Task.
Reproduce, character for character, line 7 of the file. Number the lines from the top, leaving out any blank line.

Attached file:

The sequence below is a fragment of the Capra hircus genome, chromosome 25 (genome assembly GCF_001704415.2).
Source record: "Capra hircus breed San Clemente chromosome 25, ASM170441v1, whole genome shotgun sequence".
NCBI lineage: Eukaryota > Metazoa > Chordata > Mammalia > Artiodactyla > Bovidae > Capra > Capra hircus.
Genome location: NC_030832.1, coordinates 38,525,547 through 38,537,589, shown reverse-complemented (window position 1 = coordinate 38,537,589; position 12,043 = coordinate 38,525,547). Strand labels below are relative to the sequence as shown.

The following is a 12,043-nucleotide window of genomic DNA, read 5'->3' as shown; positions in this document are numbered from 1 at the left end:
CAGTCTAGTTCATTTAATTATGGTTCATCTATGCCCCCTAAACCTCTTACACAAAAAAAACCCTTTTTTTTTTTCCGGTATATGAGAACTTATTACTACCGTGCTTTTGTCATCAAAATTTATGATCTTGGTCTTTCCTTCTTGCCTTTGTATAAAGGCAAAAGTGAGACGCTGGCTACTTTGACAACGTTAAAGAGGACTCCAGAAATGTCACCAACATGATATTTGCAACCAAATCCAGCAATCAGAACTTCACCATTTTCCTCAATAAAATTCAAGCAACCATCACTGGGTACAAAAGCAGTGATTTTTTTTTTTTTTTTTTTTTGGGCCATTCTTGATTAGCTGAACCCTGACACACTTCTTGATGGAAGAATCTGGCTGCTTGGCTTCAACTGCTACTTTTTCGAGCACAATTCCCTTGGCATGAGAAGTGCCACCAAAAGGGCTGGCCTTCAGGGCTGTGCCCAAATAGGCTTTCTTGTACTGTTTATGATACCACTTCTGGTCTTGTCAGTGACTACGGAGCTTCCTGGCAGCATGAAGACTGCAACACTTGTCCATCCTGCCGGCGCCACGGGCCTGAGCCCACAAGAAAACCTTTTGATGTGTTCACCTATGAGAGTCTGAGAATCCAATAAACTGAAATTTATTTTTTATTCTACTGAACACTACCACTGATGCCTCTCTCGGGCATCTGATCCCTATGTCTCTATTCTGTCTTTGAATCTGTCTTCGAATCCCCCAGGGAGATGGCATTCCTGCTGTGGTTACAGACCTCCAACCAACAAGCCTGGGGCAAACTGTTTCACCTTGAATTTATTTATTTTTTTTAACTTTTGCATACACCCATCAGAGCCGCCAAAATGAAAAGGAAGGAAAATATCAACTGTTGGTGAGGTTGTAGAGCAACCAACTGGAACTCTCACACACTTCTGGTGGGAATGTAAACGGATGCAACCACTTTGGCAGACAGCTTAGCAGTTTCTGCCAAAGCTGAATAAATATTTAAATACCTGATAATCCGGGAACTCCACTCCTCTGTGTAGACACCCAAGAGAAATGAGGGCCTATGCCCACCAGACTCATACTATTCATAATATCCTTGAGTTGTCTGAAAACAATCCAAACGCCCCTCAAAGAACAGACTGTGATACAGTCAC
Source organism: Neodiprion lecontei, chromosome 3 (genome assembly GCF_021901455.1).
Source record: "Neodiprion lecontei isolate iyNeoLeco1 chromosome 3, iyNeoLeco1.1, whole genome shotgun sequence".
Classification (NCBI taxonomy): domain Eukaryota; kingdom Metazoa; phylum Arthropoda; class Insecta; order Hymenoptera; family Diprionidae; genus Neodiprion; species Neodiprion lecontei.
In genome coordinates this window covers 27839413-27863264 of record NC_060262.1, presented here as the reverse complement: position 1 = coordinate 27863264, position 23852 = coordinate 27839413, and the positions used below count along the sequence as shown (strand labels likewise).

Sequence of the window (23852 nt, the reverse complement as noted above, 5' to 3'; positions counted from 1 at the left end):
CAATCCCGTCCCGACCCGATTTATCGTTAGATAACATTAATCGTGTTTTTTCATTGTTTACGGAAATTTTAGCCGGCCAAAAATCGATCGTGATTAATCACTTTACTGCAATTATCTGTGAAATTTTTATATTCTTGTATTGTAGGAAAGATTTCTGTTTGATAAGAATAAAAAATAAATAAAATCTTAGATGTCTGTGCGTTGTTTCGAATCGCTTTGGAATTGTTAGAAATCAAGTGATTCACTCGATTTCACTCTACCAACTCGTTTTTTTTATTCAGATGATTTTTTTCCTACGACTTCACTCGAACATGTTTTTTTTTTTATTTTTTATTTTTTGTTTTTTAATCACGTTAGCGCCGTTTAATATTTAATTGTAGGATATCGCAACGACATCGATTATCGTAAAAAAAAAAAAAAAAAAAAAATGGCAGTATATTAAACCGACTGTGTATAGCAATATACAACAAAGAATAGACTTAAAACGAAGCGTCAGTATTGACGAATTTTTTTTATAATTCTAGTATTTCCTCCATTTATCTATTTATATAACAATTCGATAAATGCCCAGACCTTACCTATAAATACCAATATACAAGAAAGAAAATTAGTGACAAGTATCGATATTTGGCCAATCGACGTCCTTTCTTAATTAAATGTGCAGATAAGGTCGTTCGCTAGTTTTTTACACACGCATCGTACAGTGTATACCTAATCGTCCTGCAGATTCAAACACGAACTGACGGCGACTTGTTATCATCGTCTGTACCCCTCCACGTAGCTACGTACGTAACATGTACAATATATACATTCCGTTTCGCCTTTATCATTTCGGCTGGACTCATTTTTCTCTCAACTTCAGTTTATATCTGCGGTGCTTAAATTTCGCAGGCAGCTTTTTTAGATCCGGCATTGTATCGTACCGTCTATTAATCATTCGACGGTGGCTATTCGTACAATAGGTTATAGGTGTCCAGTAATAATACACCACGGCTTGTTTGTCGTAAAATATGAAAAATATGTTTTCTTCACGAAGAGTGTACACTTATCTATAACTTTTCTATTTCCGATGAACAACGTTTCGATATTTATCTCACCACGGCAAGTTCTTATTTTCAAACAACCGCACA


Source organism: Neodiprion lecontei, chromosome 3 (genome assembly GCF_021901455.1).